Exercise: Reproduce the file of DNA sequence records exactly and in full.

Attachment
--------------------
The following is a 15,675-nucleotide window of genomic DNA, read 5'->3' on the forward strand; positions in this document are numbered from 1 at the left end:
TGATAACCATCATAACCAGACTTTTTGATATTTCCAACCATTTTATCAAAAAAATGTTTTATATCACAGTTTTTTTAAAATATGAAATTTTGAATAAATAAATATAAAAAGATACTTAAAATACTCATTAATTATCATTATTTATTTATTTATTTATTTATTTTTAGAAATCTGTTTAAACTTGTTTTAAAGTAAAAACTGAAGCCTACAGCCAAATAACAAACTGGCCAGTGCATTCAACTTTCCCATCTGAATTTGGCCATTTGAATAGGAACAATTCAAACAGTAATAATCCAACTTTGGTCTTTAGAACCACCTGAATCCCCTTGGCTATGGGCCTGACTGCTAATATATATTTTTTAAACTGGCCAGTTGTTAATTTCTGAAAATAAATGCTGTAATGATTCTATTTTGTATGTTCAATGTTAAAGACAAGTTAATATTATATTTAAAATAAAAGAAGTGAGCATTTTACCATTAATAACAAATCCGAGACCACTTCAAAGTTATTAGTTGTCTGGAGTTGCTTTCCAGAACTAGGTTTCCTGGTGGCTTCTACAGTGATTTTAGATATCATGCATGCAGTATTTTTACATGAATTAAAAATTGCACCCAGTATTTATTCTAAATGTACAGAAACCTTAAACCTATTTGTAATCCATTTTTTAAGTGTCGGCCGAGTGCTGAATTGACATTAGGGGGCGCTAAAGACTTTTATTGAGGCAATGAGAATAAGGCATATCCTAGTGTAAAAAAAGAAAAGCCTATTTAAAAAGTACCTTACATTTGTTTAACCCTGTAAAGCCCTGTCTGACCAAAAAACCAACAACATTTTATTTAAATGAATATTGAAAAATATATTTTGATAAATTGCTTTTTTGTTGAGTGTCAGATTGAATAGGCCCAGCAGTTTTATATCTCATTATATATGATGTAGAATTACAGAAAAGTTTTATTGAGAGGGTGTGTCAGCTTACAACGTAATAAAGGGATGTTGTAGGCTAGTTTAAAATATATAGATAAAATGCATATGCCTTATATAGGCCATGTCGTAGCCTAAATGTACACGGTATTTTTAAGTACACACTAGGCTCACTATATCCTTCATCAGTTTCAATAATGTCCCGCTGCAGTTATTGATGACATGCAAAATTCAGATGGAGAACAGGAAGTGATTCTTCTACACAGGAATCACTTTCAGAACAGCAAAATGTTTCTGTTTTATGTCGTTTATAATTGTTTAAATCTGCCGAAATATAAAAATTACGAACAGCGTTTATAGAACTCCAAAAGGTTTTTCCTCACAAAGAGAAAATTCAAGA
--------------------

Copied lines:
The following is a 15,675-nucleotide window of genomic DNA, read 5'->3' on the forward strand; positions in this document are numbered from 1 at the left end:
TGATAACCATCATAACCAGACTTTTTGATATTTCCAACCATTTTATCAAAAAAATGTTTTATATCACAGTTTTTTTAAAATATGAAATTTTGAATAAATAAATATAAAAAGATACTTAAAATACTCATTAATTATCATTATTTATTTATTTATTTATTTATTTTTAGAAATCTGTTTAAACTTGTTTTAAAGTAAAAACTGAAGCCTACAGCCAAATAACAAACTGGCCAGTGCATTCAACTTTCCCATCTGAATTTGGCCATTTGAATAGGAACAATTCAAACAGTAATAATCCAACTTTGGTCTTTAGAACCACCTGAATCCCCTTGGCTATGGGCCTGACTGCTAATATATATTTTTTAAACTGGCCAGTTGTTAATTTCTGAAAATAAATGCTGTAATGATTCTATTTTGTATGTTCAATGTTAAAGACAAGTTAATATTATATTTAAAATAAAAGAAGTGAGCATTTTACCATTAATAACAAATCCGAGACCACTTCAAAGTTATTAGTTGTCTGGAGTTGCTTTCCAGAACTAGGTTTCCTGGTGGCTTCTACAGTGATTTTAGATATCATGCATGCAGTATTTTTACATGAATTAAAAATTGCACCCAGTATTTATTCTAAATGTACAGAAACCTTAAACCTATTTGTAATCCATTTTTTAAGTGTCGGCCGAGTGCTGAATTGACATTAGGGGGCGCTAAAGACTTTTATTGAGGCAATGAGAATAAGGCATATCCTAGTGTAAAAAAAGAAAAGCCTATTTAAAAAGTACCTTACATTTGTTTAACCCTGTAAAGCCCTGTCTGACCAAAAAACCAACAACATTTTATTTAAATGAATATTGAAAAATATATTTTGATAAATTGCTTTTTTGTTGAGTGTCAGATTGAATAGGCCCAGCAGTTTTATATCTCATTATATATGATGTAGAATTACAGAAAAGTTTTATTGAGAGGGTGTGTCAGCTTACAACGTAATAAAGGGATGTTGTAGGCTAGTTTAAAATATATAGATAAAATGCATATGCCTTATATAGGCCATGTCGTAGCCTAAATGTACACGGTATTTTTAAGTACACACTAGGCTCACTATATCCTTCATCAGTTTCAATAATGTCCCGCTGCAGTTATTGATGACATGCAAAATTCAGATGGAGAACAGGAAGTGATTCTTCTACACAGGAATCACTTTCAGAACAGCAAAATGTTTCTGTTTTATGTCGTTTATAATTGTTTAAATCTGCCGAAATATAAAAATTACGAACAGCGTTTATAGAACTCCAAAAGGTTTTTCCTCACAAAGAGAAAATTCAAGA